Comet H-422 - mount height off roof ridge

Discussion in 'Antennas, Feedlines, Towers & Rotors' started by KG7OSA, Nov 14, 2017 at 5:44 AM.

ad: L-HROutlet
ad: l-rl
ad: Subscribe
ad: L-rfparts
  1. KG7OSA

    KG7OSA Ham Member QRZ Page

    I'm looking at the Comet H-422 to compliment my ICOM 7300 which will come home with me later this week. Excited to upgrade from my FT60 and have the general exam to study for. :D

    Regarding the mounting of the H-422, I have a roof ridge which is 31ft off the ground and roughly 40ft long. No trees around me. Would I be okay to mount the H-422 just a few feet above the ridge? Should I ponder a rotor for this antenna?

    Was also looking at the Comet CHA-250B vertical however heard that the horizontal antennas produce less noise? Also read that this vertical antenna requires a counterpoise likely in the form of a mast.

    Appreciate any input.

    Hans
     
  2. K6BRN

    K6BRN XML Subscriber QRZ Page

    Hans (KG7OSA):

    Consider mounting the Comet H-422 rotatable trap dipole in its "V" configuration with the base at least 8-16 feet above the peak of your roof, where it should work very well. Higher is better and this is a light antenna with minimal wind cross section, so a long mast is practical. It can be easily turned by a light duty Yaesu G450A rotator in a mast mounted configuration. This antenna has a bi-directional pattern. Frequency coverage is 10, 15, 20 and 40M, so if you want to work the WARC bands,, like 12M, 17M, and 30M, you'll need to supplement it with another antenna, like a MyAntennas EFHW-8010-2K multi-band wire antenna.

    Neal, N6YFM, has exactly this arrangement, with the EFHW-8010-2K strung in a horizontal "L" shape to fit his very tight lot, up about 15 feet. I helped install and adjust both antennas. He's made thousands of contacts with them over the last two years. You may want to look him up on QRZ and email or PM him - he will probably have lots of insights.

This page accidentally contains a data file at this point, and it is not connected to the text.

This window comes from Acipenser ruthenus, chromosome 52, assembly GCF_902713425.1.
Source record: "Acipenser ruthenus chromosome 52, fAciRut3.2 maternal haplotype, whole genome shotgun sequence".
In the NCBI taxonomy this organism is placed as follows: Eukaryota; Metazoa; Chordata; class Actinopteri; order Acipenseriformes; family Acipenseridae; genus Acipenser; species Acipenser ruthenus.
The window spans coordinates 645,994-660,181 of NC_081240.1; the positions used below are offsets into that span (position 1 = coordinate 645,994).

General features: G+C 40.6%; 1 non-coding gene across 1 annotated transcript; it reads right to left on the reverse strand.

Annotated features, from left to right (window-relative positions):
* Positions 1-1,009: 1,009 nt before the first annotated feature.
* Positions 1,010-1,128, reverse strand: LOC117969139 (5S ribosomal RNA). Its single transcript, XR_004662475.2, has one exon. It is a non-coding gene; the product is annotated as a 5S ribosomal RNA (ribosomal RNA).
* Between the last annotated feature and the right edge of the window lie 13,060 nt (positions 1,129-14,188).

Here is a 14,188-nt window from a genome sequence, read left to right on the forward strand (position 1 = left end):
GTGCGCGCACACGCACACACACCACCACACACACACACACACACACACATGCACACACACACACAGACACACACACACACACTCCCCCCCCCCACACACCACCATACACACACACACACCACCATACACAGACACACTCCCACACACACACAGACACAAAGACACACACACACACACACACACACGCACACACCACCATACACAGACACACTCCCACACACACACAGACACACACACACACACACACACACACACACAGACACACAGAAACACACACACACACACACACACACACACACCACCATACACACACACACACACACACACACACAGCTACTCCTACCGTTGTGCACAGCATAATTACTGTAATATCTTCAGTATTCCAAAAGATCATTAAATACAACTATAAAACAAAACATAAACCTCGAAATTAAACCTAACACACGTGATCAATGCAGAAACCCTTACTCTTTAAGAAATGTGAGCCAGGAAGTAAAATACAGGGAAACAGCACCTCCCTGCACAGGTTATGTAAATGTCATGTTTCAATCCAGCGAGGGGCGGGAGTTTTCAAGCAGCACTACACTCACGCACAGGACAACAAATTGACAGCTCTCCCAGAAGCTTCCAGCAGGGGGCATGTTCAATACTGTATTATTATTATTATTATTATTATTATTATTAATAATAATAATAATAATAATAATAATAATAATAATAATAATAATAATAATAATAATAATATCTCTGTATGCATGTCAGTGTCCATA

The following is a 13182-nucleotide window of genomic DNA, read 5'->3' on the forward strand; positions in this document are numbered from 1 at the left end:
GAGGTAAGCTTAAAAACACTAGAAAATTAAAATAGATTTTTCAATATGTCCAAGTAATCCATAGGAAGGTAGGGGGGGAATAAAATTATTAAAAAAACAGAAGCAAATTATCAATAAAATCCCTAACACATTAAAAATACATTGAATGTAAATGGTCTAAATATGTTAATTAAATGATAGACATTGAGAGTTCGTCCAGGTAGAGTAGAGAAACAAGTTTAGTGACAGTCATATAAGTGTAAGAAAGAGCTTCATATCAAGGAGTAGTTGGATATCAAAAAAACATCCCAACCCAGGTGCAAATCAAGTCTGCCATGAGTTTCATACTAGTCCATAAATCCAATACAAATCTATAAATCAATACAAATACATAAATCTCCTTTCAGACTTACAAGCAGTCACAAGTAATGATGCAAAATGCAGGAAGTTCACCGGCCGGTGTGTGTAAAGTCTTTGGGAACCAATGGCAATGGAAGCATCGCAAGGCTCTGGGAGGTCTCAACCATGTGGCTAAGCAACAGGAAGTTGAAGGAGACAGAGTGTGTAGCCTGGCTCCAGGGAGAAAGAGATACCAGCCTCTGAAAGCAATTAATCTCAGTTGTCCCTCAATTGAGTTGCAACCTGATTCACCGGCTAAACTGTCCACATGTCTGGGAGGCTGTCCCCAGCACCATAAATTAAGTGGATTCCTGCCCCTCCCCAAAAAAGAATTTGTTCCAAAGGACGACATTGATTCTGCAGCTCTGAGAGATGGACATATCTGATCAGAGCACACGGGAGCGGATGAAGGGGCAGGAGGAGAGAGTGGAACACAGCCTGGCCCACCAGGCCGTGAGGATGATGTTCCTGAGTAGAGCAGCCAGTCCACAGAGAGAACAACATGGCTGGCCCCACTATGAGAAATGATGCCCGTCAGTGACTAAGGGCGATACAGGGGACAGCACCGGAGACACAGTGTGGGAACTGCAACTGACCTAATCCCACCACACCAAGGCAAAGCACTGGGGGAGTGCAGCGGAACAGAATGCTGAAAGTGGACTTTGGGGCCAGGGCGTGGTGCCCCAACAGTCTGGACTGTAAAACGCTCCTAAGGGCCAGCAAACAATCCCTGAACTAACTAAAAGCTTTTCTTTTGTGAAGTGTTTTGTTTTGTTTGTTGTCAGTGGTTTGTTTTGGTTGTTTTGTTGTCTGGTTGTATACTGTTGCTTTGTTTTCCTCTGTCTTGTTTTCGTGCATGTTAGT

I have the Comet CHA250B, up about 30 feet, and rarely use it because all of my other antennas far outperform it. Instead, I rely on an EFHW-8010-2K wire antenna at about 23 feet height in a horizontal "V" configuration (it's wire can be strung in many shapes and still be effective). I'm on the wire right now on 40M making numerous contacts with Japan using FT-8. The EFHW-8010-2K is backed up by a Mosley TA-33-M-WARC Yagi antenna up just 35 feet or so, and the combo works very well. I switch back and forth between the two depending on band propagation and noise conditions.

    Brian - K6BRN
     
  3. KD6RF

    KD6RF XML Subscriber QRZ Page

    Congrats Hans :D

    When going to the trouble of putting up antennas, it really helps to define your goals first, if possible. If you are more interested in local-ish type comms and NVIS -or - if you are more interested in DX chasing, then the choices are different. And being in a solar cycle minimum, the lower bands take on more importance.

    As said above, there are better choices than the rather inefficient CHA. And what you do with your dipole, or any other antenna(s) (hopefully several new antennas !!! :cool:) is influenced by your goals.

    Anyway, if you are more interested in optimizing near-in comms, then low horizontal antennas are fine. Of course, you'll make DX contacts as well, but low horizontal stuff is not optimum by several dB.

    I'm a casual DX chaser so like many others, live by the rule-of-thumb: "Verticals and Inverted-Ls for the Low Bands – Horizontal Antennas for High Bands" If interested, you can read more at ===> http://vtenn.com/Blog/?p=221#more-221



    The take away is that a vertically polarized antenna outperforms low mounted horizontal antennas by several dB at those low angles where DX is most often found ===>

    [​IMG]

    What the graph means is at those low elevation angles, the red-ish patterns for vertically polarized antennas outperforms by an S-Unit or 2, the radiation patterns of the low 30 ft high mounted horizontal half-wave antennas.


    The HF bands are a lot of fun, and it pays to think through your goals (if you know what they are at this point), and plan ahead !!!
     
    NH7RO likes this.
  4. KG7OSA

    KG7OSA Ham Member QRZ Page

    I appreciate this information. DXin'g will be my purpose with this. My brother lives 600 miles to the South of me in the bay area. Chatting with him will be on my hit list as well as DXing.

    KD6RF, what vertical antenna would you suggest I look at?

    I will look into mounting a 10' mast on my roof then the 422 on that in the vee configuration as K6BRN noted as well.
     
  5. KD6RF

    KD6RF XML Subscriber QRZ Page

    There are plenty of verts available, and I'm sure other folks could comment with relevant info on all the other good choices that are out there.